I have collected 150 stories of this kind.  The stories in my collection are presented in no particular order.  Some are very short, others somewhat longer.  They engage with the whole spectrum of human experience seen through the lens of narrative.  Trainers will know which ones are likely to mesh with a particular group’s needs and interests.  They may decide to use them as short warm-ups to introduce a topic or as longer nodes of activities to develop ideas in greater depth.  They are a raw resource – inert until they are put to use.  I hope trainers may be tempted to try using them.  Anyone interested in accessing this collection can contact me on: 

‘A story is like a magnet dragged through randomness, pulling the chaos of things into some kind of sense.’ (John Yorke)


References and sources

Aesop. (1998) The Complete Fables.  London: Penguin.
Alldis, Brian. (1985) The Book of Mini-Sagas. London. Alan Sutton.
Baig, Yawar. (1994) The Holy Cat and other stories. Madras. Disha Books/Orient Longman.
Bettleheim, Bruno. (1978) The Uses of Enchantment. Harmondsworth. Penguin.
Booker, Christopher. (2004) The Seven Basic Plots.  London: Continuum.
Borges, Jorge, Luis. (1975) A Universal History of Infamy.  London: Penguin.
Brunvand, Jan Harold. (1999) Too Good to be True: the colossal book of Urban Legends. New York. W.W. Norton.
Carter, Angela. (ed.) (1990) The Virago Book of Fairy Tales. London. Virago Press.
Cleary, Thomas. (1993) Zen Antics: 100 Stories of Enlightenment. Boston and London: Shambhala.
Crossley-Holland, Kevin. (1998), Short: a book of very short stories. Oxford. Oxford University Press.
Epstein, Steve. (1995)  Lao Folktales.  Vientiane: Vientiane Times Publications.
Epstein, Steve. (1996) Lao Folktales: Tales of Turtles, Tigers and Toads.  Vientiane: Vientiane Times Publications.
Garvie, Edie. (1990) Story as Vehicle. Multilingual Matters.
Goodman, Roger, B. (1961) 75 Masterpieces: stories from the world's literature. New York. Bantam Books.
Kearney, Richard. (2002) On Stories. London. Routledge.
La Fontaine, J.  (1972)  Fables.  Paris: Livres de Poche.  
McCabe, Anne. (2002) Narratives: a wellspring for development. In Julian Edge (ed.) Continuing Professional Development. Whitstable; IATEFL.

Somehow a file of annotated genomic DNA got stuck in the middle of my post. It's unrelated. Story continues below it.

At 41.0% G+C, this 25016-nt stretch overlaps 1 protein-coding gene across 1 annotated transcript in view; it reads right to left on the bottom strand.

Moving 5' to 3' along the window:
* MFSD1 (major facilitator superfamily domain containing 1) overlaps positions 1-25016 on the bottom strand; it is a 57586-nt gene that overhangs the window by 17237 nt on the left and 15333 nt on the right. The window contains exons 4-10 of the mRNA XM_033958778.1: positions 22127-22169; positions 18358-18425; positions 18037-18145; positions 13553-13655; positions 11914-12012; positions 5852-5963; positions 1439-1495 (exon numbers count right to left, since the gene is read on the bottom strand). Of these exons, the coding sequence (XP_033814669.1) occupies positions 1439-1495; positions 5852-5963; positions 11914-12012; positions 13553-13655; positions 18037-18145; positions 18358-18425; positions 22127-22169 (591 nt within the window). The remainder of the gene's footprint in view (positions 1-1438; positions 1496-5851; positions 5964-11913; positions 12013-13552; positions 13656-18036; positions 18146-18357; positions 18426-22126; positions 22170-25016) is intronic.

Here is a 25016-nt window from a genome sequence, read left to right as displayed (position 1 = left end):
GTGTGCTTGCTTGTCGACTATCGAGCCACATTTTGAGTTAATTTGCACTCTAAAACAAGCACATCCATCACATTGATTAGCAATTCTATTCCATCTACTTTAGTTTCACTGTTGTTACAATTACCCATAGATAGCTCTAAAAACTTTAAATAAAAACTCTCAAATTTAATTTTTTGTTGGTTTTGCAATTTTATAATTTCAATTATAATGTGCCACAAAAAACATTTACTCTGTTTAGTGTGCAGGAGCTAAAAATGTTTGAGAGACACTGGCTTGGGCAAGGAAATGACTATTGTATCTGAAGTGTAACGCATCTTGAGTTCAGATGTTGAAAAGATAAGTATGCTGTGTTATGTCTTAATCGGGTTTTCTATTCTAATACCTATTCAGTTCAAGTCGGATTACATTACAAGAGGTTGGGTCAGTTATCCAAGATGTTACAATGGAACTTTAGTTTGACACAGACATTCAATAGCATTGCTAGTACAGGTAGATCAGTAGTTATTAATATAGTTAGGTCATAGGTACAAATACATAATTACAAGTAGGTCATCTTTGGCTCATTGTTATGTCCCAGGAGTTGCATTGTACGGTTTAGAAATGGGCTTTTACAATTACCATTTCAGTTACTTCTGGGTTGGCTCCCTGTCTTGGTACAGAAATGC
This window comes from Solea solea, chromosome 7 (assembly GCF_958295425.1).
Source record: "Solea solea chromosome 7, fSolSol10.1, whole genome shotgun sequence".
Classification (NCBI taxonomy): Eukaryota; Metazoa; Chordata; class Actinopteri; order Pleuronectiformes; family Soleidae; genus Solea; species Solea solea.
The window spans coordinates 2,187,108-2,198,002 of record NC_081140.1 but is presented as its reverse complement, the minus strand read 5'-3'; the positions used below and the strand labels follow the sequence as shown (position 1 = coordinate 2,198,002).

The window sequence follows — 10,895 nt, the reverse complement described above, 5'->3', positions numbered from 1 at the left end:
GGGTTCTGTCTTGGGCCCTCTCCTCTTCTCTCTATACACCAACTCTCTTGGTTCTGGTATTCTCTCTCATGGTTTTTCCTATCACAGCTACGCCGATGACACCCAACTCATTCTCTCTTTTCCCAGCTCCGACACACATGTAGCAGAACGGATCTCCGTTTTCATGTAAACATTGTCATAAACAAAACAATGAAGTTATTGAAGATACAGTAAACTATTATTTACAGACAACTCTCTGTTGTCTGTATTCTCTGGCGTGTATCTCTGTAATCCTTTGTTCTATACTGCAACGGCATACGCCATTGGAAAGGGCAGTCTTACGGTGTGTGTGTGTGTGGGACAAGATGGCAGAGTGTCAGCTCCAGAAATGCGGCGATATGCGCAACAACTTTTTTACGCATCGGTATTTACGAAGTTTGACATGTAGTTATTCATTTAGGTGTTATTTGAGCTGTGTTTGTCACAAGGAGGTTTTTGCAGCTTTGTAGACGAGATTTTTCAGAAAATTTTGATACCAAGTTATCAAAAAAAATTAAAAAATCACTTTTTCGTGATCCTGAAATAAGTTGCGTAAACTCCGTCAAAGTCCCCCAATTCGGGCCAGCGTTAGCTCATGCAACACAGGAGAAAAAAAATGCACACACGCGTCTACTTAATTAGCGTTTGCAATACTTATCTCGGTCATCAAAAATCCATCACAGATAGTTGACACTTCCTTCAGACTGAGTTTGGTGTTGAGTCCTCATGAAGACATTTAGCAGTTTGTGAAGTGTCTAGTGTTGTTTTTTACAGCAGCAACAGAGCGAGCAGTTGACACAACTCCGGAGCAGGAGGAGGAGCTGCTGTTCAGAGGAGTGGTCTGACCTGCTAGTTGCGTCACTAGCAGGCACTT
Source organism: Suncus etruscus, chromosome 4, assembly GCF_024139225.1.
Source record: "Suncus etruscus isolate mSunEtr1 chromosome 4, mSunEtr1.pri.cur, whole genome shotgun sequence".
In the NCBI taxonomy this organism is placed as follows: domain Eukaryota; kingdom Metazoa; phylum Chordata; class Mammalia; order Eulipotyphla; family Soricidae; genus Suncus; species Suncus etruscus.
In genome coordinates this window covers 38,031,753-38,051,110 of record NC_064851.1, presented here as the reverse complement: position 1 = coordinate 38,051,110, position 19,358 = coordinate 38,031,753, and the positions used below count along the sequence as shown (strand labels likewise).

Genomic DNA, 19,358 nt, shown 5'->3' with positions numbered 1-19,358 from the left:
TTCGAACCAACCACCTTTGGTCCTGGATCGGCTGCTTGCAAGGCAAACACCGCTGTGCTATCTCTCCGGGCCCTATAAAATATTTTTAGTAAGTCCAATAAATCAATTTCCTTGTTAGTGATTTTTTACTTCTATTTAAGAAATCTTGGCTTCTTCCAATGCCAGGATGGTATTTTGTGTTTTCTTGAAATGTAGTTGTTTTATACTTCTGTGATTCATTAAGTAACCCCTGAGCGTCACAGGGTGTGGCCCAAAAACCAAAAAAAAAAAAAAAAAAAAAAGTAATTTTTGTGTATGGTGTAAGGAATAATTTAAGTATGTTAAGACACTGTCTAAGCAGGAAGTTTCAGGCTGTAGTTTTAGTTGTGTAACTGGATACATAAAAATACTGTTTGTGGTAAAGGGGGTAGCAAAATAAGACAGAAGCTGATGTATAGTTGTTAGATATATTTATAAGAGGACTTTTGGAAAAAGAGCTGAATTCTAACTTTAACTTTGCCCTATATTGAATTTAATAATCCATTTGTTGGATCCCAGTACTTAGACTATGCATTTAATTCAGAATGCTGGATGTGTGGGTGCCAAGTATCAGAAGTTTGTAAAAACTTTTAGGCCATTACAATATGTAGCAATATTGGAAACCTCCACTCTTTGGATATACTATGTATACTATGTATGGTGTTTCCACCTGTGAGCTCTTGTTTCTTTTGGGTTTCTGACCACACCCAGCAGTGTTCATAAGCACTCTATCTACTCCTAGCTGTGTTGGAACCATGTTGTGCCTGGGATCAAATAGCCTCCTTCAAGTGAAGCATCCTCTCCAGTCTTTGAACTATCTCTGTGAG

Maley, Alan. (1993) Short and Sweet. I. London. Penguin.
Maley, Alan. (1995) Short and Sweet. II. London. Penguin.
Maley, Alan (2004) Once Upon a Time: The Conspiracy of Narrative.  Humanising Language Teaching.  Year 6, Issue 3, September 04.
Medgyes, Peter. (2002) Laughing Matters. Cambridge, Cambridge University Press.
Morgan, John and Mario Rinvolucri. (1983) Once Upon a Time. Cambridge, Cambridge University Press.
Namjoshi, Suniti. (1995) Feminist Fables. Delhi. Penguin India.
Owen, Nick. (2001) The Magic of Metaphor. Carmarthen: Crown House Publishing, Ltd.
Owen Nick.  (2004) More Magic of Metaphor.   Carmarthen: Crown House Publishing, Ltd. 
Patten, Brian. (2001) The Story Giant. London. Harper Collins.
Ramanujan, A.K. (1993) Folktales from India. London and New York. Viking.
Rees, Nigel. (1999) The Cassell Dictionary of Anecdotes. London. Cassell
Reps, Paul. (1957)  Zen Flesh, Zen Bones.  London: Penguin
Rosen, Betty. (1990) And None of It Was Nonsense. London. Mary Glasgow Pubs.
Rosen, Betty. (1993) Shapers and Polishers: Teachers as Storytellers. London. Collins Educational.
Schank, Roger. (1990) Tell Me a Story: a new look at real and artificial memory. New York. Charles Scribners' Sons.
Shah, Idries. (1979) Wisdom of the Idiots.  London: Octagon Press.
Shah, Idries. (1983) The Pleasantries of the Incredible Mulla Nasrudin. London. Octagon Press.
Shah, Idries. (1983) The Subtleties of the Inimitable Mulla Nasrudin and the Exploits of the Incomparable Nasrudin. London. Octagon Press.
Shah, Idries. (1983) Learning How to Learn.  London: Penguin.
Shah, Idries. (1991) World Tales. London. Octagon Press.
Shapard, Robert and James Thomas. (1986) Sudden Fiction. London. Penguin.
Sherlock, Philip, M. (1956) Anansi the Spiderman. London. Macmillan Educational.
Somadeva. (1994) Tales from the Kathasaritsagara.  London: Penguin.
Taylor, Eric. (2000) Using Folktales. Cambridge. Cambridge University Press.
Thomas, James, et al (eds.) (1992) Flash Fiction. New York. W. W. Norton.
Thurber, James (1983) Fables for Our Time. London. Harper Collophon Books.
von Schonwerth, Franz Xaver. (2015)  The Turnip Princess and Other Newly-discovered Fairy Tales.  London: Penguin.
Wajnryb, Ruth. (2003) Stories. Cambridge. Cambridge University Press.
Wood, Ramsey. (1980) Kalila and Dimna: selected fables of Bidpai. London. Paladin / Granada
Wright, Andrew. (1995) Story-telling with Children. Oxford. Oxford University Press.
Wright, Andrew. (1997) Creating Stories with Children. Oxford. Oxford University Press.
Zipes, Jack. (1985) Fairy Tales and the Art of Subversion.  London: Methuen.


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  • Wisdom Stories for Teacher Education
    Alan Maley, UK